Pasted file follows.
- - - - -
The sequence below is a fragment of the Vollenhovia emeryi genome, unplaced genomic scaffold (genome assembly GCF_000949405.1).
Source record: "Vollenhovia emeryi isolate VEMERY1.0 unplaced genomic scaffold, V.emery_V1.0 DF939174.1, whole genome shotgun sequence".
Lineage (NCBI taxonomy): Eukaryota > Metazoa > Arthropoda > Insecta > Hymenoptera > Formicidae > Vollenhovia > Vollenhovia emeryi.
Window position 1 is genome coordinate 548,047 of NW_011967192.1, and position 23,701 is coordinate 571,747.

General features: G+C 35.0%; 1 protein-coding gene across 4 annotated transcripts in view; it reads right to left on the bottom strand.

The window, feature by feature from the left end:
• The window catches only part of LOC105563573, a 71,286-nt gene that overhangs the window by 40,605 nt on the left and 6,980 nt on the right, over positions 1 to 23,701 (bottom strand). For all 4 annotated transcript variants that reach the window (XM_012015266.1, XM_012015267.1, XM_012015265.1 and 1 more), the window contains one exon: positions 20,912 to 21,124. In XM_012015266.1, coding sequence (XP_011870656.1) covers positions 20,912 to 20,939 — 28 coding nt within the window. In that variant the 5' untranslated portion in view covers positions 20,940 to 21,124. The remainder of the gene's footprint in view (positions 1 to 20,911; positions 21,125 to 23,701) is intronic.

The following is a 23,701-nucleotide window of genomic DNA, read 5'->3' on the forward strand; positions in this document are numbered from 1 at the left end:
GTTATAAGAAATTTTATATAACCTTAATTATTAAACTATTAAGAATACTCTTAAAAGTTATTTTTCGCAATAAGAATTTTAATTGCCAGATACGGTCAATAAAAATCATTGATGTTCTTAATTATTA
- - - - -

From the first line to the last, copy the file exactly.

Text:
The sequence below is a fragment of the Vollenhovia emeryi genome, unplaced genomic scaffold (genome assembly GCF_000949405.1).
Source record: "Vollenhovia emeryi isolate VEMERY1.0 unplaced genomic scaffold, V.emery_V1.0 DF939174.1, whole genome shotgun sequence".
Lineage (NCBI taxonomy): Eukaryota > Metazoa > Arthropoda > Insecta > Hymenoptera > Formicidae > Vollenhovia > Vollenhovia emeryi.
Window position 1 is genome coordinate 548,047 of NW_011967192.1, and position 23,701 is coordinate 571,747.

General features: G+C 35.0%; 1 protein-coding gene across 4 annotated transcripts in view; it reads right to left on the bottom strand.

The window, feature by feature from the left end:
• The window catches only part of LOC105563573, a 71,286-nt gene that overhangs the window by 40,605 nt on the left and 6,980 nt on the right, over positions 1 to 23,701 (bottom strand). For all 4 annotated transcript variants that reach the window (XM_012015266.1, XM_012015267.1, XM_012015265.1 and 1 more), the window contains one exon: positions 20,912 to 21,124. In XM_012015266.1, coding sequence (XP_011870656.1) covers positions 20,912 to 20,939 — 28 coding nt within the window. In that variant the 5' untranslated portion in view covers positions 20,940 to 21,124. The remainder of the gene's footprint in view (positions 1 to 20,911; positions 21,125 to 23,701) is intronic.

The following is a 23,701-nucleotide window of genomic DNA, read 5'->3' on the forward strand; positions in this document are numbered from 1 at the left end:
GTTATAAGAAATTTTATATAACCTTAATTATTAAACTATTAAGAATACTCTTAAAAGTTATTTTTCGCAATAAGAATTTTAATTGCCAGATACGGTCAATAAAAATCATTGATGTTCTTAATTATTA